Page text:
Objectives We aimed to develop a risk model to predict a risk of suboptimal cytoreduction in primary surgery of ovarian cancer. Methods The clinical records and computed tomography (CT) data of 358 patients with stages II-IV epithelial ovarian cancer were reviewed. Tumor spread patterns identified by principal component analysis, CA-125, and a newly developed surgical skill index were integrated into a logistic model along with other variables. Internal validation was performed using bootstrapped re-sampling and calibration was assessed by goodness-of-fit test. Results Among the 358 patients, optimal cytoreduction, which was defined as no residual tumor, was achieved in 145 patients (40.5%). The surgical capacity of an individual institution was estimated by a surgical skill index, which was the frequency of complex surgeries in patients with advanced disease. In a multivariate model, two distinctive CT patterns of tumor spread (diffuse spread pattern and upper abdominal extension pattern), a surgical skill index, and serum CA-125 independently predicted a risk of suboptimal cytoreduction (P = 0.006, P = 0.013, P = 0.031, and P = 0.001, respectively). The model showed a C-statistic of.73 (95% confidence interval.67 to.79), which was significantly higher than tumor stage or ascites. Rigorous internal validation by bootstrapped re-sampling successfully confirmed the model. Conclusions We identified two distinct tumor spread patterns of ovarian cancer, which can be integrated to improve a prediction model. Our model may be useful in patient referral or clinical trials for patient stratification.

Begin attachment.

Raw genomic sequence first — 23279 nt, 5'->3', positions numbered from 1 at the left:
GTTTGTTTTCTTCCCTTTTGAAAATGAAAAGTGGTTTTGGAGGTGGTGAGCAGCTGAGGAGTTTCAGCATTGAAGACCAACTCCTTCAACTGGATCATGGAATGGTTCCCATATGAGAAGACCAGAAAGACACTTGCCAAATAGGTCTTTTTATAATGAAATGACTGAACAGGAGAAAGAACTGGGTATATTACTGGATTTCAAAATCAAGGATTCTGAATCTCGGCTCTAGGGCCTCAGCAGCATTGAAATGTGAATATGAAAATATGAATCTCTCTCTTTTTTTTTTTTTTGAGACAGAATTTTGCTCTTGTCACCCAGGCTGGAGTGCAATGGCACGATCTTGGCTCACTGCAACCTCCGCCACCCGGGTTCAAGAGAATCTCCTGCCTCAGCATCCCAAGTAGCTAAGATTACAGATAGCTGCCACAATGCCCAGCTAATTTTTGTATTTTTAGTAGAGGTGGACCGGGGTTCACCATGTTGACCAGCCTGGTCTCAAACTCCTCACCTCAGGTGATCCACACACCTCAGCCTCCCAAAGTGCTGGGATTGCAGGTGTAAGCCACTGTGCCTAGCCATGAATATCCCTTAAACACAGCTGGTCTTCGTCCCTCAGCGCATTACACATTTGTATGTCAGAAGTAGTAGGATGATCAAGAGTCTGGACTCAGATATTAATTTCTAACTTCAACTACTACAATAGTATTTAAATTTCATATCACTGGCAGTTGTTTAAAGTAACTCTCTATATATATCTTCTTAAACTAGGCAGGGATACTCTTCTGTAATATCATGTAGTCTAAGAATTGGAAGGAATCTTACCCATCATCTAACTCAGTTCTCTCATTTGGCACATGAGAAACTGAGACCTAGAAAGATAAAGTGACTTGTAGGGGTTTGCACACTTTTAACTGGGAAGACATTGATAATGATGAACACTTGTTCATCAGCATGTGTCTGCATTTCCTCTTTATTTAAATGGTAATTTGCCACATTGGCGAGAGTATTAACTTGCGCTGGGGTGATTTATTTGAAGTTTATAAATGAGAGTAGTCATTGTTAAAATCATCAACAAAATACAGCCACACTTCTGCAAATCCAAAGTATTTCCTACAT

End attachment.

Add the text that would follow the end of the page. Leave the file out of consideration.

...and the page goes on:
Bibliographical noteFunding Information:
This study was supported by a grant from National Cancer Center, Republic of Korea (1210200) and the Korea Healthcare Technology R&D Project, Ministry for Health & Welfare Affairs, Republic of Korea (A092255).
- Computed tomography
- Cytoreductive surgery
- Optimal cytoreduction
- Ovarian cancer
- Spread pattern
- Surgical skill index